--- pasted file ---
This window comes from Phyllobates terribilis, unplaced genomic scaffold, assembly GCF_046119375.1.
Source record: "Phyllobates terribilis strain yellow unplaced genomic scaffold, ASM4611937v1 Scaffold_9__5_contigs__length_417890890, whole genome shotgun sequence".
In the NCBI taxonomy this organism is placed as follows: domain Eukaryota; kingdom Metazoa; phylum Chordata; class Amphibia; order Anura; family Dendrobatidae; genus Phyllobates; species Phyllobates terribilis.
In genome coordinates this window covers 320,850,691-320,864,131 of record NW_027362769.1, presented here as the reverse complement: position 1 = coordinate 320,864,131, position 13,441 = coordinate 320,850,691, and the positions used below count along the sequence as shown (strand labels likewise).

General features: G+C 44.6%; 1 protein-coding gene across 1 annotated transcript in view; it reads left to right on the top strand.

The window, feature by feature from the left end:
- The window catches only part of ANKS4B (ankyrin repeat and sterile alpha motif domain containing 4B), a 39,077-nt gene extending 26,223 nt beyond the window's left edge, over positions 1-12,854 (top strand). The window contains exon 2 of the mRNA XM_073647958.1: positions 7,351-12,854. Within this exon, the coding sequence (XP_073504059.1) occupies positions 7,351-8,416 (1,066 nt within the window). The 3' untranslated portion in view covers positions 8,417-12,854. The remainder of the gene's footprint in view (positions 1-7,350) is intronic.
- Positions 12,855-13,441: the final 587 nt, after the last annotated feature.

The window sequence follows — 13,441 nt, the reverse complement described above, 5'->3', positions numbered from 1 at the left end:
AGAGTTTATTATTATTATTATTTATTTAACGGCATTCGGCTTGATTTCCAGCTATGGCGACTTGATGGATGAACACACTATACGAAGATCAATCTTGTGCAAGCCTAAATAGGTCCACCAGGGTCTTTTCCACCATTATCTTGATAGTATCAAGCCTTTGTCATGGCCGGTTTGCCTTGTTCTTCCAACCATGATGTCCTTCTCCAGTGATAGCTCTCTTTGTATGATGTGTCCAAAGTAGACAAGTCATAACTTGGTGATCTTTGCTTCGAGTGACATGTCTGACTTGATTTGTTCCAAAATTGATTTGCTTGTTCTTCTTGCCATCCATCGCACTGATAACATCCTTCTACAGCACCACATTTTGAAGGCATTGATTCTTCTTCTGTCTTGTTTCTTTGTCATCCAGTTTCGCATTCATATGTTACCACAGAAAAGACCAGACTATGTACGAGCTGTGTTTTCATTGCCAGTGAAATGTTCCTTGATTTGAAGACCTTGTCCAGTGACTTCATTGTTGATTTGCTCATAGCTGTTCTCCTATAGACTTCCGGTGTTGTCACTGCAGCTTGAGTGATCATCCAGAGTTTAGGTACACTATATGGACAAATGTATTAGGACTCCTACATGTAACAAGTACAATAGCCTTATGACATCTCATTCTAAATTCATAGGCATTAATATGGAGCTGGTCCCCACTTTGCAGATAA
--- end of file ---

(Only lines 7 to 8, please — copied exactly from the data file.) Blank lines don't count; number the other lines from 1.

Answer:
- The window catches only part of ANKS4B (ankyrin repeat and sterile alpha motif domain containing 4B), a 39,077-nt gene extending 26,223 nt beyond the window's left edge, over positions 1-12,854 (top strand). The window contains exon 2 of the mRNA XM_073647958.1: positions 7,351-12,854. Within this exon, the coding sequence (XP_073504059.1) occupies positions 7,351-8,416 (1,066 nt within the window). The 3' untranslated portion in view covers positions 8,417-12,854. The remainder of the gene's footprint in view (positions 1-7,350) is intronic.
- Positions 12,855-13,441: the final 587 nt, after the last annotated feature.